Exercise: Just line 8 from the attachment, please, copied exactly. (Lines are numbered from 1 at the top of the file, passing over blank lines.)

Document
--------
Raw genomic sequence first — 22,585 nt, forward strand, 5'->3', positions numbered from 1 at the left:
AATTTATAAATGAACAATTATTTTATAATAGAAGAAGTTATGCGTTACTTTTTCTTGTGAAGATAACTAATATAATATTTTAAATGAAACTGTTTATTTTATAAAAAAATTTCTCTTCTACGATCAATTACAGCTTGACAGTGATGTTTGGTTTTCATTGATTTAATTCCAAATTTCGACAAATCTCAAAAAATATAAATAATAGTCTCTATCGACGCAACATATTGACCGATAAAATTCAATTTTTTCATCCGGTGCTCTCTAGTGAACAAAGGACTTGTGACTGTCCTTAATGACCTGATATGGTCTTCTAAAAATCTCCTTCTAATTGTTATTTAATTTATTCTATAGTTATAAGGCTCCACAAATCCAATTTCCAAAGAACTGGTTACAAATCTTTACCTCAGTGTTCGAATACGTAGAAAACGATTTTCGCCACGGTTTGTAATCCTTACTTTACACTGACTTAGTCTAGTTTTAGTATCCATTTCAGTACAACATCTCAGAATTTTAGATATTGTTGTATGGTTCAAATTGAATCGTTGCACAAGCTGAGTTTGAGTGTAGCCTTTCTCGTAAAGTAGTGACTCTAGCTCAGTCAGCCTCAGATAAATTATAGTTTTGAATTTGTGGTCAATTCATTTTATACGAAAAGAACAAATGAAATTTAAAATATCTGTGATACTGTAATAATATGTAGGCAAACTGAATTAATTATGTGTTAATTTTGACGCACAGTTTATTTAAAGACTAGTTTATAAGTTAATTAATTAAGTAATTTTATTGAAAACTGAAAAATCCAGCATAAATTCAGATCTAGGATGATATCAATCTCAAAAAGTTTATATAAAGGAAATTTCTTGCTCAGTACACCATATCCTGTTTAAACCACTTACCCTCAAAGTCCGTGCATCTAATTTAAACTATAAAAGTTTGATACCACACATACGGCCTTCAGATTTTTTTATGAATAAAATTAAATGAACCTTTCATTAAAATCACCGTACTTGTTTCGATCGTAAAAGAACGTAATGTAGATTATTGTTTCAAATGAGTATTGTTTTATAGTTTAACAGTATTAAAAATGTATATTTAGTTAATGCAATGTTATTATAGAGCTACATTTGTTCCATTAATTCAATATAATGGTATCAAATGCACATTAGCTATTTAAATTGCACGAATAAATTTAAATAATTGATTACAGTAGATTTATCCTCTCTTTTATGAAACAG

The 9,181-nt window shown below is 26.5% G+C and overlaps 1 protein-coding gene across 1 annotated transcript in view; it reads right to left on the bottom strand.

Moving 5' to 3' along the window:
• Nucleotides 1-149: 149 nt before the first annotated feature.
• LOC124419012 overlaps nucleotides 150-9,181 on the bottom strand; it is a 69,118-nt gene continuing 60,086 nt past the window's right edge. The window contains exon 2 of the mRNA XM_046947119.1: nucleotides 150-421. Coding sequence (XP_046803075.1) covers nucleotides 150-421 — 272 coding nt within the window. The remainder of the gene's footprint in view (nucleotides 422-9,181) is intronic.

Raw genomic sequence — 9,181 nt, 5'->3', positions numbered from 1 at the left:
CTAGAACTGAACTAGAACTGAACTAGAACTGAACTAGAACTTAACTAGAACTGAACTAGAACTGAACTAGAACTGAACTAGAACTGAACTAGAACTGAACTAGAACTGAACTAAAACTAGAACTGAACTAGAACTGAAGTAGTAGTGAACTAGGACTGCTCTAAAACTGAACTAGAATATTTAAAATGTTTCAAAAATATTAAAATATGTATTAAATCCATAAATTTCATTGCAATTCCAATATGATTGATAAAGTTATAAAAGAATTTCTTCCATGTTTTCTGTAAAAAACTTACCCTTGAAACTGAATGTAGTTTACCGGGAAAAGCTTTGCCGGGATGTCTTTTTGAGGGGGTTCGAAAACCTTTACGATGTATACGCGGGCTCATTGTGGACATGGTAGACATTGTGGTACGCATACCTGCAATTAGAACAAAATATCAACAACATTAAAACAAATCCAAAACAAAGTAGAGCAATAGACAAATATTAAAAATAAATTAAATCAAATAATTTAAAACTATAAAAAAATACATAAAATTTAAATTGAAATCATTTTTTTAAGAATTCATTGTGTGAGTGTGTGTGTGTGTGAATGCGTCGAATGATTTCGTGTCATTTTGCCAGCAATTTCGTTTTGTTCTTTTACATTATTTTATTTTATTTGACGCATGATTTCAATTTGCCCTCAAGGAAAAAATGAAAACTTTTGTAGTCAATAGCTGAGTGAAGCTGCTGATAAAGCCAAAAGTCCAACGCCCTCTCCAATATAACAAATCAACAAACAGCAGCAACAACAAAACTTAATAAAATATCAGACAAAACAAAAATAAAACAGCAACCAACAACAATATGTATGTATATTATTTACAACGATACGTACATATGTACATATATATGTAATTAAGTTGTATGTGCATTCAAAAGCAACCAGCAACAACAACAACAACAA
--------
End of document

CTAGAACTGAACTAGAACTGAACTAGAACTGAACTAGAACTTAACTAGAACTGAACTAGAACTGAACTAGAACTGAACTAGAACTGAACTAGAACTGAACTAGAACTGAACTAAAACTAGAACTGAACTAGAACTGAAGTAGTAGTGAACTAGGACTGCTCTAAAACTGAACTAGAATATTTAAAATGTTTCAAAAATATTAAAATATGTATTAAATCCATAAATTTCATTGCAATTCCAATATGATTGATAAAGTTATAAAAGAATTTCTTCCATGTTTTCTGTAAAAAACTTACCCTTGAAACTGAATGTAGTTTACCGGGAAAAGCTTTGCCGGGATGTCTTTTTGAGGGGGTTCGAAAACCTTTACGATGTATACGCGGGCTCATTGTGGACATGGTAGACATTGTGGTACGCATACCTGCAATTAGAACAAAATATCAACAACATTAAAACAAATCCAAAACAAAGTAGAGCAATAGACAAATATTAAAAATAAATTAAATCAAATAATTTAAAACTATAAAAAAATACATAAAATTTAAATTGAAATCATTTTTTTAAGAATTCATTGTGTGAGTGTGTGTGTGTGTGAATGCGTCGAATGATTTCGTGTCATTTTGCCAGCAATTTCGTTTTGTTCTTTTACATTATTTTATTTTATTTGACGCATGATTTCAATTTGCCCTCAAGGAAAAAATGAAAACTTTTGTAGTCAATAGCTGAGTGAAGCTGCTGATAAAGCCAAAAGTCCAACGCCCTCTCCAATATAACAAATCAACAAACAGCAGCAACAACAAAACTTAATAAAATATCAGACAAAACAAAAATAAAACAGCAACCAACAACAATATGTATGTATATTATTTACAACGATACGTACATATGTACATATATATGTAATTAAGTTGTATGTGCATTCAAAAGCAACCAGCAACAACAACAACAACAA